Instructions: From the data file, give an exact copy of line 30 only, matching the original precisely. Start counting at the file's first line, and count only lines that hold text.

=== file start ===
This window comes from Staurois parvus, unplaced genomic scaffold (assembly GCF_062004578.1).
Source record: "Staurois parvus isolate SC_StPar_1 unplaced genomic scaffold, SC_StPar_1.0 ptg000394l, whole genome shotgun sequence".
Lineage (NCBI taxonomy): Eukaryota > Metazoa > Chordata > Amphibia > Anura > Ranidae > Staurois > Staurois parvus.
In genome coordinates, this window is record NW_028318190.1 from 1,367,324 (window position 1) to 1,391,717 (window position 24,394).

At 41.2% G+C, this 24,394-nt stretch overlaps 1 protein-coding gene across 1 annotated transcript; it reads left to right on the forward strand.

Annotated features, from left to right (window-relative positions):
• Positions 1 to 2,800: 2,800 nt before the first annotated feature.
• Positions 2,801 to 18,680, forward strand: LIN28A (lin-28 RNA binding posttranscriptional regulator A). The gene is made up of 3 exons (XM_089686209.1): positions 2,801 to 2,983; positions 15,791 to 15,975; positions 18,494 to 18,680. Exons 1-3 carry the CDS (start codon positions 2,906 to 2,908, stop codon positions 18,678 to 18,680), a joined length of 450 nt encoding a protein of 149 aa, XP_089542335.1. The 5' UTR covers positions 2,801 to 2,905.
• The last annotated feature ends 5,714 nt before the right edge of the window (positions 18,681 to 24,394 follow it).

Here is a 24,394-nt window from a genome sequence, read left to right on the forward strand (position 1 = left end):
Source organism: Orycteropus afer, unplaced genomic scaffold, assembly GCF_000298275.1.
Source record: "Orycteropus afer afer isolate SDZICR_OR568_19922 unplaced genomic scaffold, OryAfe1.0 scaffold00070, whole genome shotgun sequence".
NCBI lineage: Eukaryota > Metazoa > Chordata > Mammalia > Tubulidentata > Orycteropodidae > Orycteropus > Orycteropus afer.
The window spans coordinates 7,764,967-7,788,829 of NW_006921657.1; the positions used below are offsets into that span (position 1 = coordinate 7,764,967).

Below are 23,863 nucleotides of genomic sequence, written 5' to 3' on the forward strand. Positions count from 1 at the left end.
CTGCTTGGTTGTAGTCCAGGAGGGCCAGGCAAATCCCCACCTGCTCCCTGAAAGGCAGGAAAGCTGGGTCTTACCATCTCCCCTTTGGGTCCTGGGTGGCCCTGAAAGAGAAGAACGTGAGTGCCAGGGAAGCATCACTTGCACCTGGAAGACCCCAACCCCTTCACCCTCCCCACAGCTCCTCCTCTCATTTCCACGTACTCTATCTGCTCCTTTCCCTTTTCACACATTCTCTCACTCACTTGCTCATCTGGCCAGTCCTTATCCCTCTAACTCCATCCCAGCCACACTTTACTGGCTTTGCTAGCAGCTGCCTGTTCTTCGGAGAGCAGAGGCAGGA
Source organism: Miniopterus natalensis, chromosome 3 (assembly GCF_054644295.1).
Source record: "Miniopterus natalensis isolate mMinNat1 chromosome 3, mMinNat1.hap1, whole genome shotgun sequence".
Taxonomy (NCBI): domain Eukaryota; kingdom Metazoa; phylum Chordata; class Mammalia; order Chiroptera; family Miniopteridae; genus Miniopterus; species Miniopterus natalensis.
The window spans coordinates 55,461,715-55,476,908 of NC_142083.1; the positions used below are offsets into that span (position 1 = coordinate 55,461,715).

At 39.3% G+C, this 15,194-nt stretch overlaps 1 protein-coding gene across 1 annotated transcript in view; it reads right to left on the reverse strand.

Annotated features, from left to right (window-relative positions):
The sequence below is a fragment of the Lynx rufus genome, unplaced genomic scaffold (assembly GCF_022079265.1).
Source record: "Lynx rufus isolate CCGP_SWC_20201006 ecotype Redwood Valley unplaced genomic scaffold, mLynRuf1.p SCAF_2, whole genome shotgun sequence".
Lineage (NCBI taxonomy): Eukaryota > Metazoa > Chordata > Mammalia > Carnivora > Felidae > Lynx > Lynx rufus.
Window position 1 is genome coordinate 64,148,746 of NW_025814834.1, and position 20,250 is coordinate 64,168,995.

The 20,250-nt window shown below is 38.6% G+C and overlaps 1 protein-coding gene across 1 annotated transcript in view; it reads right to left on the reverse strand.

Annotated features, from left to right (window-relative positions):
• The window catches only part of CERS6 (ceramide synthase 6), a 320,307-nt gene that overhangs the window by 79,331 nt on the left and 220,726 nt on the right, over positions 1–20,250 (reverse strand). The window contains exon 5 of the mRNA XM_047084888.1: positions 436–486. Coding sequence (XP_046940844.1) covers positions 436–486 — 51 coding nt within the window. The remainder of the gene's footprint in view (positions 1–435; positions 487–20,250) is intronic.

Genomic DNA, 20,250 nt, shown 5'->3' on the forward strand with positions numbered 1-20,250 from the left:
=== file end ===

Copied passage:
Genomic DNA, 20,250 nt, shown 5'->3' on the forward strand with positions numbered 1-20,250 from the left: